The unique features of terahertz radiation in the context of industrial applications are highlighted. The most common terahertz systems and the way they have been applied in the industry are described. The main barriers from wide spread industry adoption and the outlook of terahertz technology are also discussed.
Terahertz (THz) refers to electromagnetic radiation of frequencies around 10^12 Hz. The general definition covers the frequency range between 0.1 THz to 10 THz [], which correspond to wavelengths between 3 mm to 0.03 mm, respectively. As the bandwidth lies between microwaves, which are generated electronically, and the infrared, generated photonically, producing and detecting THz radiation had been difficult due to a lack of suitable materials and methods, although the potential utility of this band was suggested as early as 1970 . However, since the successful implementation of ultrafast lasers [] research in the field took off in the 1990s and has been growing ever since. Today a wide range of THz systems and applications have been developed across a broad range of sectors, including biological [], medical [], and industry [].
One of the most distinctive features of THz radiation is its ability to penetrate a wide variety of non-conductive materials. In this respect, it is similar to microwaves but the spatial resolution is much higher given the shorter wavelength []. In the industrial context, this allows examination and detection of defects in small devices such as integrated circuits [], as well as structural defects such as cracks in concrete [].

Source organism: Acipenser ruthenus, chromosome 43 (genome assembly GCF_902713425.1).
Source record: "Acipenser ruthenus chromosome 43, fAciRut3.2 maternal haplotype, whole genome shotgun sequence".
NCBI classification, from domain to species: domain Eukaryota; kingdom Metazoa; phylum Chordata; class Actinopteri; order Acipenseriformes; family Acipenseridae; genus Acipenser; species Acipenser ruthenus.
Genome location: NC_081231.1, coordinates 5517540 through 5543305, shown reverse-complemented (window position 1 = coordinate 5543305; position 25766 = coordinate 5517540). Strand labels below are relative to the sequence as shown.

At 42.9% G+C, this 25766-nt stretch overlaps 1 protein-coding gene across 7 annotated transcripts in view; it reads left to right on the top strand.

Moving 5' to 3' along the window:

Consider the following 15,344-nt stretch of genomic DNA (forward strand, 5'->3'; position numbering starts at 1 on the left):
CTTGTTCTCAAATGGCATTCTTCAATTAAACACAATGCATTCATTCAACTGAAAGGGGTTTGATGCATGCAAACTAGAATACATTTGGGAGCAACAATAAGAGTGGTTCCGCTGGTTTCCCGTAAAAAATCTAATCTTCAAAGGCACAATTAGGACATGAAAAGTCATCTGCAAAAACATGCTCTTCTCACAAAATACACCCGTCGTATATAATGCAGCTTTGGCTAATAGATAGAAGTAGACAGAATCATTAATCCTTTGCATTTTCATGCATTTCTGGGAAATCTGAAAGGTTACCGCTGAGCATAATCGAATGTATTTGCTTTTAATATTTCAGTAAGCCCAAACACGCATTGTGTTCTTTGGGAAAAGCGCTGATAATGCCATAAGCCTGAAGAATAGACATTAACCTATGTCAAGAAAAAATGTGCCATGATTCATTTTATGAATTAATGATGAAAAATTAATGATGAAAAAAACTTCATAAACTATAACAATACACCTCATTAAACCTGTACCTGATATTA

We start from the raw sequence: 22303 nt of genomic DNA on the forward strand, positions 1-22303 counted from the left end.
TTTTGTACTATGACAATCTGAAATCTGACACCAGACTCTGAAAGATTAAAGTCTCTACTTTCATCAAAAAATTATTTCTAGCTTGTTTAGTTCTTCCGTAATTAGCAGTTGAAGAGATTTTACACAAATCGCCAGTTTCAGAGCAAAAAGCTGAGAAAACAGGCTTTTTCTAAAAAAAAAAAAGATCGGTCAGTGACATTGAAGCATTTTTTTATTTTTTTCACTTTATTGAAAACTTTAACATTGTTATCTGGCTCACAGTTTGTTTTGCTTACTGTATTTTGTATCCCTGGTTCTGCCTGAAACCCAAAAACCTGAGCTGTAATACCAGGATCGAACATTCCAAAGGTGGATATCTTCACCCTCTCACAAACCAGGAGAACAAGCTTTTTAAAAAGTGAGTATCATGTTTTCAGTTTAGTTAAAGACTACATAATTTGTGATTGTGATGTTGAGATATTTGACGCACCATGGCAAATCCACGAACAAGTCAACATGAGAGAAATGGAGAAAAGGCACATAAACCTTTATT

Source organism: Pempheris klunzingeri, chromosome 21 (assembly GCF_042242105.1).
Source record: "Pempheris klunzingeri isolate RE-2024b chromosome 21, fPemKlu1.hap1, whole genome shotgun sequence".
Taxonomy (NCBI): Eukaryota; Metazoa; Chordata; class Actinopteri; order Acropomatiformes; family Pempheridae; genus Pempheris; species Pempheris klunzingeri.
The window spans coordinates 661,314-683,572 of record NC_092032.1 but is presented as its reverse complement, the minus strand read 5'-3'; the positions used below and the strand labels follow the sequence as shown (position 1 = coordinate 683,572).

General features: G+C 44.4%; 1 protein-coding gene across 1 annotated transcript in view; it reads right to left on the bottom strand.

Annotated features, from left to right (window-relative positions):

Another distinct feature of THz radiation is its strong sensitivity to water and other polar liquids [,]. This sensitivity stems from the fact that hydrogen bonds between water molecules resonate strongly at THz frequencies, absorbing most of the incident THz radiation in the process of dipole re-orientation. This allows for the precise measurement of moisture content and the monitoring of water ingress in a wide range of building materials and products [].
As to the safety of THz radiation, it is non-ionizing due to its low photon energy (~4.1 meV at 1 THz []); this allows THz systems to be deployed in the field without the complication of stringent safety requirements as that of, for example, X-rays [].
The ability of THz to penetrate most non-metallic materials allows non-contact examination of materials that are opaque in the visible range such as concrete, insulating foam, and paint. The properties of interest across the industries may be broadly categorized into three areas—layer thickness, defects and contamination, and material characterization.
Although the key parameters of interest are application-specific, the advantage of terahertz over other mature technologies in non-destructive testing (NDT) is in providing new information. For example, in determining paint layer thickness in the car manufacturing industry, existing ultrasound techniques require physical contact between the sensing head via a gel medium; this restricts the use of ultrasound on dry paint. Terahertz, on the other hand, can be used without any physical contact, providing information on fresh paint layers and the drying process [].
Across applications, the bandwidth and the signal-to-noise (SNR) ratio are perhaps the most common parameters used for comparing different terahertz systems, but specific requirements are application dependent.